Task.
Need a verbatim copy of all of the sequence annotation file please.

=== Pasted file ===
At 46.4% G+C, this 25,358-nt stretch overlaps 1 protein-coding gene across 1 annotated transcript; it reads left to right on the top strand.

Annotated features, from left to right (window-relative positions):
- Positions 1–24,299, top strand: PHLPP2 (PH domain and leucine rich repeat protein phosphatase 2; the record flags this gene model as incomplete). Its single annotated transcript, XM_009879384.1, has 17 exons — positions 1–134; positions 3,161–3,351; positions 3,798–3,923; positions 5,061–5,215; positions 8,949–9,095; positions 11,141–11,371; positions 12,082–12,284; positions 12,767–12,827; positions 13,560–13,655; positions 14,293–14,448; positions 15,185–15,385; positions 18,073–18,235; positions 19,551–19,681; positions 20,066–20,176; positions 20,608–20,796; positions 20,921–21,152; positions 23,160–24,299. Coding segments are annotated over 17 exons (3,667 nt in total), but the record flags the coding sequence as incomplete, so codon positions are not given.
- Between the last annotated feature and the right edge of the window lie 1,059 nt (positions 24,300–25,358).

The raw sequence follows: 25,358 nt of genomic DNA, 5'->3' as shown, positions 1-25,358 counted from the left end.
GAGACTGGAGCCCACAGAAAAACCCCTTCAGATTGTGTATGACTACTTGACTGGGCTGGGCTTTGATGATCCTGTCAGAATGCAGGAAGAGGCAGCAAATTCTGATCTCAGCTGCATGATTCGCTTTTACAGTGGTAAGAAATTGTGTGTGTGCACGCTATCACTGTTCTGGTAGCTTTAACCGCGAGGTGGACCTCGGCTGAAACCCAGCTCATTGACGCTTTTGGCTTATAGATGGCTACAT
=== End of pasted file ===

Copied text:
At 46.4% G+C, this 25,358-nt stretch overlaps 1 protein-coding gene across 1 annotated transcript; it reads left to right on the top strand.

Annotated features, from left to right (window-relative positions):
- Positions 1–24,299, top strand: PHLPP2 (PH domain and leucine rich repeat protein phosphatase 2; the record flags this gene model as incomplete). Its single annotated transcript, XM_009879384.1, has 17 exons — positions 1–134; positions 3,161–3,351; positions 3,798–3,923; positions 5,061–5,215; positions 8,949–9,095; positions 11,141–11,371; positions 12,082–12,284; positions 12,767–12,827; positions 13,560–13,655; positions 14,293–14,448; positions 15,185–15,385; positions 18,073–18,235; positions 19,551–19,681; positions 20,066–20,176; positions 20,608–20,796; positions 20,921–21,152; positions 23,160–24,299. Coding segments are annotated over 17 exons (3,667 nt in total), but the record flags the coding sequence as incomplete, so codon positions are not given.
- Between the last annotated feature and the right edge of the window lie 1,059 nt (positions 24,300–25,358).

The raw sequence follows: 25,358 nt of genomic DNA, 5'->3' as shown, positions 1-25,358 counted from the left end.
GAGACTGGAGCCCACAGAAAAACCCCTTCAGATTGTGTATGACTACTTGACTGGGCTGGGCTTTGATGATCCTGTCAGAATGCAGGAAGAGGCAGCAAATTCTGATCTCAGCTGCATGATTCGCTTTTACAGTGGTAAGAAATTGTGTGTGTGCACGCTATCACTGTTCTGGTAGCTTTAACCGCGAGGTGGACCTCGGCTGAAACCCAGCTCATTGACGCTTTTGGCTTATAGATGGCTACAT